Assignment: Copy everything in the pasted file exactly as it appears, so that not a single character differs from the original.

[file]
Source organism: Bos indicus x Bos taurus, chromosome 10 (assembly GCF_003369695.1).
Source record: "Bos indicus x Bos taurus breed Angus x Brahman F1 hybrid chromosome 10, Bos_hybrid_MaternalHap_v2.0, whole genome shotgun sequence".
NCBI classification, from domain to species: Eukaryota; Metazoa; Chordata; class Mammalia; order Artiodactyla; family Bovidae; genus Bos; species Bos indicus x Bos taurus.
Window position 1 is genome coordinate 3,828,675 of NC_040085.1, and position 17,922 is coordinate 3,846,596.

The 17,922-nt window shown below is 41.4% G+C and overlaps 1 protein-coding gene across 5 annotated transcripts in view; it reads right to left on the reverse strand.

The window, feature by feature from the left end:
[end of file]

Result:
Source organism: Bos indicus x Bos taurus, chromosome 10 (assembly GCF_003369695.1).
Source record: "Bos indicus x Bos taurus breed Angus x Brahman F1 hybrid chromosome 10, Bos_hybrid_MaternalHap_v2.0, whole genome shotgun sequence".
NCBI classification, from domain to species: Eukaryota; Metazoa; Chordata; class Mammalia; order Artiodactyla; family Bovidae; genus Bos; species Bos indicus x Bos taurus.
Window position 1 is genome coordinate 3,828,675 of NC_040085.1, and position 17,922 is coordinate 3,846,596.

The 17,922-nt window shown below is 41.4% G+C and overlaps 1 protein-coding gene across 5 annotated transcripts in view; it reads right to left on the reverse strand.

The window, feature by feature from the left end: